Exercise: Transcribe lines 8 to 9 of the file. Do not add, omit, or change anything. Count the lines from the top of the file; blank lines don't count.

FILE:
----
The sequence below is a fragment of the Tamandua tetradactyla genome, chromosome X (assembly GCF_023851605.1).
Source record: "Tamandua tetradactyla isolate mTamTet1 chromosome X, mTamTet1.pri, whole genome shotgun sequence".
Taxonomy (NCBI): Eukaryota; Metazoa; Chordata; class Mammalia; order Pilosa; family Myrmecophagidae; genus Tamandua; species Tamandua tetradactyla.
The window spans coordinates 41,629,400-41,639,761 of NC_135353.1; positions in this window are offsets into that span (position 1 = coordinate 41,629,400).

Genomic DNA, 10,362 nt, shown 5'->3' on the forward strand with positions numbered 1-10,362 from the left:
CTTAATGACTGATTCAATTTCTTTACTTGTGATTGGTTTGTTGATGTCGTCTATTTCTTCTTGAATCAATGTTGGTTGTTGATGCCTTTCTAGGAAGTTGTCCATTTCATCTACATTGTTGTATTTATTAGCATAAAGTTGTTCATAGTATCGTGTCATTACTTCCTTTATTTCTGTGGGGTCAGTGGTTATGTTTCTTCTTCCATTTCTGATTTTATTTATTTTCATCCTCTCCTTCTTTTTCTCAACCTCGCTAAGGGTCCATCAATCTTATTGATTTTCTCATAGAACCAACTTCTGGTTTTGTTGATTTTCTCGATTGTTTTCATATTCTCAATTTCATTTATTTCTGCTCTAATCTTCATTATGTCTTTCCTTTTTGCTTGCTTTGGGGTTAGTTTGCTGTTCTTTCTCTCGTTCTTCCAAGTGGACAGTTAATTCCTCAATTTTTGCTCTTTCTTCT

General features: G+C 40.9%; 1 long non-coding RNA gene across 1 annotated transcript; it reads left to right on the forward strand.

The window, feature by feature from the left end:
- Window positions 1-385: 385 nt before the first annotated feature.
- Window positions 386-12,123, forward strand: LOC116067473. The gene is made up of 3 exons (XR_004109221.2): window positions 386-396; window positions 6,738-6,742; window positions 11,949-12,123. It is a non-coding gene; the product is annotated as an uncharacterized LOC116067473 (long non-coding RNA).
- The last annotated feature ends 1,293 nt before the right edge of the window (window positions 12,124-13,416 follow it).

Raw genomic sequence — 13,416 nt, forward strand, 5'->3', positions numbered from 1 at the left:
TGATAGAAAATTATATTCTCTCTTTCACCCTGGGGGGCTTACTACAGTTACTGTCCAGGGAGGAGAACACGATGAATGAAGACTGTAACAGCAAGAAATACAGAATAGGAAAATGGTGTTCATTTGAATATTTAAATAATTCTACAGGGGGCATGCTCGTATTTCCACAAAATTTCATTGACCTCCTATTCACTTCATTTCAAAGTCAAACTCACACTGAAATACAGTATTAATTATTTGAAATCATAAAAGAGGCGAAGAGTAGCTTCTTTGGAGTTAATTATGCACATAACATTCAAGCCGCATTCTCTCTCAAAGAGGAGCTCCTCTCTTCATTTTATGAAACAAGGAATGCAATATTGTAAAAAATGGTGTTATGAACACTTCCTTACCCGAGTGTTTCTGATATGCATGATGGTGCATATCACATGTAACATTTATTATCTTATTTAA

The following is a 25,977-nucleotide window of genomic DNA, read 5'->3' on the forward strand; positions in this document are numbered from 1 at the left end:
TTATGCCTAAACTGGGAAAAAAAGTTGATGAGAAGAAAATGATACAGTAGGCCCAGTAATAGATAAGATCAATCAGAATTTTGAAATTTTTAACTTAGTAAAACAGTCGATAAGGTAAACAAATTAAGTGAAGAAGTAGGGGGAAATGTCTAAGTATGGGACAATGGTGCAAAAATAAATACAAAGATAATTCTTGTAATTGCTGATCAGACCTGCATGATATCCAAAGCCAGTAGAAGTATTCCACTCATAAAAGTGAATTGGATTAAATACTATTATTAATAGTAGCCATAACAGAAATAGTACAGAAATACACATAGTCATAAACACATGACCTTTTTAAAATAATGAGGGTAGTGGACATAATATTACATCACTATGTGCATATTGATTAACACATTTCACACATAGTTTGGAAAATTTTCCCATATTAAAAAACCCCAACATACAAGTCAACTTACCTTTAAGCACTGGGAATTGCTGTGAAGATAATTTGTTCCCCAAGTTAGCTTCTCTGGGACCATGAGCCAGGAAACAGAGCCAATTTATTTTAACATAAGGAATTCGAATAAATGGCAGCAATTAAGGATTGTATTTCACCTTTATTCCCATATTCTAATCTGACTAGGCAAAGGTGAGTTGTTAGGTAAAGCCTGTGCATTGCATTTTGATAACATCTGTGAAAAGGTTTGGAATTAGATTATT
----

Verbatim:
The window, feature by feature from the left end:
- Window positions 1-385: 385 nt before the first annotated feature.